Sacramento weighs restricting gas stations, drive-throughs near transit stops
- Sacramento, CA City Council is considering a proposal that would ban new gas stations, drive-through restaurants, auto service shops and mini-storage companies within a quarter-mile of transit stations in order to incentivize transit-oriented development. Other businesses including auto repair, car lots and nurseries would require a conditional permit within a half mile.
- "You wouldn't ride light rail to a gas station, but you would ride it to buy groceries, get a haircut or have a meal," planner Jim McDonald told The Sacramento Bee. "This ordinance addresses those uses that absolutely don't serve" transit riders.
- Developers have raised concerns it would severely restrict what could be built in growing neighborhoods. For instance, developer Paul Petrovich is locked in a court battle over a proposal to build a gas station in a housing development, which would be within a quarter-mile of a transit stop, but says the gas station is necessary to attract a Safeway grocery store.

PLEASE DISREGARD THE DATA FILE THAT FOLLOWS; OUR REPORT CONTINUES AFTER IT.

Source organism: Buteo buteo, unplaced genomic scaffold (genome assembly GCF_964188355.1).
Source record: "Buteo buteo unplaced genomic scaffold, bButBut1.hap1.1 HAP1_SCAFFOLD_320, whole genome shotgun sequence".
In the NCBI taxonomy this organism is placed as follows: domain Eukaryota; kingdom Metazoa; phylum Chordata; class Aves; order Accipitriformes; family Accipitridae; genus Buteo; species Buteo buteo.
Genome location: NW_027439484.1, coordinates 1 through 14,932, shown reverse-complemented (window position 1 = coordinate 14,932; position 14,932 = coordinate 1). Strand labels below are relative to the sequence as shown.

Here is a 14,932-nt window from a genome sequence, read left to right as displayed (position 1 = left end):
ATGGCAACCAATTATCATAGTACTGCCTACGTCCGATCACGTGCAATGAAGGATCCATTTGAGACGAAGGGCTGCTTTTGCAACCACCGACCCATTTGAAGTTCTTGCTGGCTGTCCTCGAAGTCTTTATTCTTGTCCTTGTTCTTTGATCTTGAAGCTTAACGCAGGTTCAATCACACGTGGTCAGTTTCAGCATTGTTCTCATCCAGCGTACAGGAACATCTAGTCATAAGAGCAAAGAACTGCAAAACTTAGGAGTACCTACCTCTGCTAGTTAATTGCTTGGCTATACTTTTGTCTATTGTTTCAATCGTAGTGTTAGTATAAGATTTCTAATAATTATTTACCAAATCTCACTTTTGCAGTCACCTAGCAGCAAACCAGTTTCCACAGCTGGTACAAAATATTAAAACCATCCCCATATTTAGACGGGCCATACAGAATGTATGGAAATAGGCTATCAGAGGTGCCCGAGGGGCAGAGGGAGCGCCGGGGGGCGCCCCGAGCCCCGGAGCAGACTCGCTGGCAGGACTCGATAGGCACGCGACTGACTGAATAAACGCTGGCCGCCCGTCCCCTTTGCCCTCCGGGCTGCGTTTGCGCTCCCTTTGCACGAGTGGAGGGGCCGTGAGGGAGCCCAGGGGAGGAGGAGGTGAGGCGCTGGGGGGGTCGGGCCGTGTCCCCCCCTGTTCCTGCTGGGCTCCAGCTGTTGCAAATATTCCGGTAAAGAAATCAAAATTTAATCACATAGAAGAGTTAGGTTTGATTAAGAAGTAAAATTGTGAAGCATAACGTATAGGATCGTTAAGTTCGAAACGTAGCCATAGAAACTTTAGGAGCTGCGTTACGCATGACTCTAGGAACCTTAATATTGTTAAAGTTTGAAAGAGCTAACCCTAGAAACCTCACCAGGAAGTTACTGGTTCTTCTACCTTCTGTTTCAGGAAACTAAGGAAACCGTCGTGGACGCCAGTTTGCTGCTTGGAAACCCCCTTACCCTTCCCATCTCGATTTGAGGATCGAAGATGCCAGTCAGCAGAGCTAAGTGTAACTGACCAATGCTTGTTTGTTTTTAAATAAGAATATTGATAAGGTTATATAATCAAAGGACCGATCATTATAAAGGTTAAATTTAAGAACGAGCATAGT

The proposed ordinance — which would still have to be approved by the city council — has the backing of the Sacramento Area Council of Governments and Sacramento Regional Transit, since it would afford more space for hotels or apartment buildings. SacRT head Henry Li said the ordinance "will attract new riders and make public transit a priority." The ban would be a real-world test of how to favor high-density or pedestrian-friendly businesses over "transit-adjacent" ones that require cars.
But even the city government has been split over what it could mean for construction and developers. John Dangberg in the city manager’s office noted "We have to encourage gas stations … Where are the right locations?" And since transit stations have different designs and surrounding neighborhoods, a one-size-fits-all restriction may be difficult. The restriction could be trouble for developments like Petrovich’s (although a city councilor said it was not targeted at his work) and another controversial proposal to build a car wash near a separate station.
Sacramento has been lauded for prioritizing transit-oriented development, but the free-market think tank Reason also points out that the proposal comes amid flagging ridership for Sacramento’s transit system, and questions whether limiting businesses near transit will really increase ridership. The system averaged 58,000 riders per weekday in 2009, but just 44,600 per weekday in fiscal year 2016, despite a new rail line being opened.
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